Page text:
Twin B underwent surgical intervention on day of life3. A large ELS was removed by thoracotomy after ligation of the systemic vascular supply Figure 3. Twin A had an uneventful neonatal intensive care unit (NICU) stay. Twin B made a uneventful recovery and was discharged from the NICU after a two week stay. At one year the infant is doing well and has almost caught up with his twin in terms of body weight and milestones.
A majority of lung malformations have an excellent prognosis. While it may not be possible to differentiate between the different pulmonary cystic malformations based on imaging findings in the prenatal period it is possible to have a common strategy in the management of different kinds of lesions which may have cross over in terms of both pathological features and clinical presentations. Large lesions with a CVR>1.6 however are more prone to developing complications4. In such cases, cardiac compression from the mass and impairment of venous return may result in the development of hydrops. Hydrops is defined as the presence of fluid in more than one fetal body cavity and its reported incidence in lung masses varies from 5-30%2, 3. In our patient the etiology of the hydrops was likely a combination of mass effect and cardiac shunting associated with systemic arterial supply and venous drainage in extra lobar sequestration. Surveillance by biweekly ultrasound after detection of lung malformation is necessary to detect development of these complications. MRI is an excellent imaging technology to distinguish between the different types of pulmonary malformations7. In ELS associated anomalies include diaphragmatic hernia, congenital heart disease, and pulmonary hypoplasia5. In many instances regression of the lung malformation is noted in the third trimester. Regression, prior to birth, has been noted in nearly 67% of pulmonary sequestration and only 15% of CPAM1. However even after complete sonographic resolution, postnatal CT scans reveal the radiological abnormality in 95-100% of cases6.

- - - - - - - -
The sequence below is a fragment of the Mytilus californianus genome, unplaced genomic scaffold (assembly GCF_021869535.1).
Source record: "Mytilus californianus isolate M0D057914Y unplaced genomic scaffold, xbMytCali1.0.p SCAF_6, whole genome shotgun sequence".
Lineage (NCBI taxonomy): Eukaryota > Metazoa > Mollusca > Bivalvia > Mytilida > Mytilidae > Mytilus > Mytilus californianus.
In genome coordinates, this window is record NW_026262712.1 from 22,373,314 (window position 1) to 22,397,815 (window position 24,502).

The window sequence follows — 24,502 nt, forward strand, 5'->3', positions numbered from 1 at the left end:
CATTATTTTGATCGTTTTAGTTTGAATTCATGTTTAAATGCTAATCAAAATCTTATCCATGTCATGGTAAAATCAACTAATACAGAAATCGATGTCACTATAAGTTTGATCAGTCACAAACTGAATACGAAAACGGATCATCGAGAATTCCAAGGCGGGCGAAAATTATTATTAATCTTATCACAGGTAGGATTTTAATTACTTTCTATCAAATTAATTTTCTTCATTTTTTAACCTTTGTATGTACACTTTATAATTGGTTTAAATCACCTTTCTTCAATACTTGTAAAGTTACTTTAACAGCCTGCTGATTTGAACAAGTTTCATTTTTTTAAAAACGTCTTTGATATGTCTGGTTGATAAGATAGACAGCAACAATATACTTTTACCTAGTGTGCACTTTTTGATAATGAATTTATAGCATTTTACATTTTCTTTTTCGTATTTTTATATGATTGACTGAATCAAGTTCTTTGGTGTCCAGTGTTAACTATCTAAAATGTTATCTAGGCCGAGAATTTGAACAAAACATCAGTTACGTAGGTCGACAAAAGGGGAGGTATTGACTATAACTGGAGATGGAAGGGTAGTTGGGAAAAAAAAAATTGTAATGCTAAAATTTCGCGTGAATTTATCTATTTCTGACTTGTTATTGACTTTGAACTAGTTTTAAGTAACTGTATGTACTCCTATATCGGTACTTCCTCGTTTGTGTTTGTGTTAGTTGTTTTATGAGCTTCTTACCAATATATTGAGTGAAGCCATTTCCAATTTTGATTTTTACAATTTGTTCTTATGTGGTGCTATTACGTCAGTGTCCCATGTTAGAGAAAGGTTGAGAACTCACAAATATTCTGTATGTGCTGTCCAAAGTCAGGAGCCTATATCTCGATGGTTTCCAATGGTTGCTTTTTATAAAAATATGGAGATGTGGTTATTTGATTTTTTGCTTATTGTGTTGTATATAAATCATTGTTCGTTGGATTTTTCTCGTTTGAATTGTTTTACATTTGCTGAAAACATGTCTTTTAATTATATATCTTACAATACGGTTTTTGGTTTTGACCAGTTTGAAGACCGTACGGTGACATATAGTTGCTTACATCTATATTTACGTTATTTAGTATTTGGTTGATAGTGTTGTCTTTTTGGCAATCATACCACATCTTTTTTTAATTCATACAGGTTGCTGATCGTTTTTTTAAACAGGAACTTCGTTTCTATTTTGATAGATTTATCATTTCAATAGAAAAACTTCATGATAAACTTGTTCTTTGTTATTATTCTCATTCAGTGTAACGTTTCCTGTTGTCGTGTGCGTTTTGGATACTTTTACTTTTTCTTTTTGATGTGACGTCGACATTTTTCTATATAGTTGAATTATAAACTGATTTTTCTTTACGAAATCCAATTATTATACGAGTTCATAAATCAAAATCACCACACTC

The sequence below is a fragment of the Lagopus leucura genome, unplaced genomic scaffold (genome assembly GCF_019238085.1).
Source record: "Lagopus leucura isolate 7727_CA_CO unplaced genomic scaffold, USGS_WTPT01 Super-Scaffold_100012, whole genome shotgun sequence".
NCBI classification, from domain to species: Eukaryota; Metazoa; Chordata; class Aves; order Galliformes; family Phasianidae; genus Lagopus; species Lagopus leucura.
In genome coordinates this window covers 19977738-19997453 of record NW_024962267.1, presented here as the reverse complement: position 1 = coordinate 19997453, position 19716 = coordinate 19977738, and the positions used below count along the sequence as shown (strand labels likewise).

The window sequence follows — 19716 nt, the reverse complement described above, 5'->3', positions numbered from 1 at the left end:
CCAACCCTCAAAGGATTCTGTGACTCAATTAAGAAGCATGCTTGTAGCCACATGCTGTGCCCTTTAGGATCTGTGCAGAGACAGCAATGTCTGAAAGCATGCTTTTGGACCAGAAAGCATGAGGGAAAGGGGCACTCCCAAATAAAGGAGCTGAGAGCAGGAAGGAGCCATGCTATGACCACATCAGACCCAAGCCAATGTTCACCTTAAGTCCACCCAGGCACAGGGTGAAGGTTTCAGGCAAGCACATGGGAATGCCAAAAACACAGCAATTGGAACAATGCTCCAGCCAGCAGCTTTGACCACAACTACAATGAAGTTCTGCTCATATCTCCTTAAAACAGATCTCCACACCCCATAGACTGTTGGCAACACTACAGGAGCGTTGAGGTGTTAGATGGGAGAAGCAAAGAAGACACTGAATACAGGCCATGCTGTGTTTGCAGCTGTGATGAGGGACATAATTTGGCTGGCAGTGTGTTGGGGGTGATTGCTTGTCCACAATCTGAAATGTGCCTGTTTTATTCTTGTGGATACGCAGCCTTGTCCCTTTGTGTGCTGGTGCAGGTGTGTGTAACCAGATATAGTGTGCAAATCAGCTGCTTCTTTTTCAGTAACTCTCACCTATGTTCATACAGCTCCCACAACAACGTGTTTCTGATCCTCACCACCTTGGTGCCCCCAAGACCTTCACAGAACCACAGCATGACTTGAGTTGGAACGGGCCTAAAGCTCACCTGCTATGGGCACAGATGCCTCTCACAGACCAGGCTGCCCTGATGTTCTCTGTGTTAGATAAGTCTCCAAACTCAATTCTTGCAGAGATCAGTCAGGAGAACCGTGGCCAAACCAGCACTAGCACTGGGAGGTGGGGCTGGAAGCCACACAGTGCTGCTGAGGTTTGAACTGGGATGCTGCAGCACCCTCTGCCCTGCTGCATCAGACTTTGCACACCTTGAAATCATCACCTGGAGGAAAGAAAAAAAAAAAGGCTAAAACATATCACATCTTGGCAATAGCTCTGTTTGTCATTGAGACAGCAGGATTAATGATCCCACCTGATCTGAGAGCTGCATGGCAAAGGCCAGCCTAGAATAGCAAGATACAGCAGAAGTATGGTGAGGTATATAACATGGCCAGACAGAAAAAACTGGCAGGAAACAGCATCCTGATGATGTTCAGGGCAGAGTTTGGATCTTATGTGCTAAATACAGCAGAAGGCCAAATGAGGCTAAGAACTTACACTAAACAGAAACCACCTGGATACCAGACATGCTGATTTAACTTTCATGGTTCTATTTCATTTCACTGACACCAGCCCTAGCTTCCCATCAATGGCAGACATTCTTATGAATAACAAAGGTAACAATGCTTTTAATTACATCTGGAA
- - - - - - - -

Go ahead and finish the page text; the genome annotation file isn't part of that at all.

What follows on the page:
Once the lung malformation is complicated by the development of a pleural effusion steroid administration can be considered. Steroids act by decreasing the fluid secretion from the malformation and also by facilitating its re-absorption8. While steroids can be tried in all types of lung malformation, they are generally most effective in the microcystic variant of CPAM, where they have made the need for fetal surgical intervention obsolete 8. We tried betamethasone on two different occasions, two weeks apart. Studies have shown that fetuses have a reduction in lesion size between 62-73% and hydrops resolution in 54-80% with a single course of bteamethasone in the case of CPAM.8 The same authors trialed multiple courses of steroids in both CPAM and non-CPAM congenital lung lesions with reasonable clinical response9 They noted in their study a higher rate of fetal intervention (including fetal surgery), an earlier age at post natal surgery, and a prolonged mechanical ventilator support requirement in the neonates born after multiple steroid doses. We have resorted to the use of steroids in the late second trimester in cases of CLM complicated by pleural effusion and have repeated the regimen if necessary. As Parenteau and colleagues have suggested, this also helps prepare the fetus (by increasing pulmonary surfactant levels) for preterm delivery if fetal intervention is complicated by labor and subsequent delivery.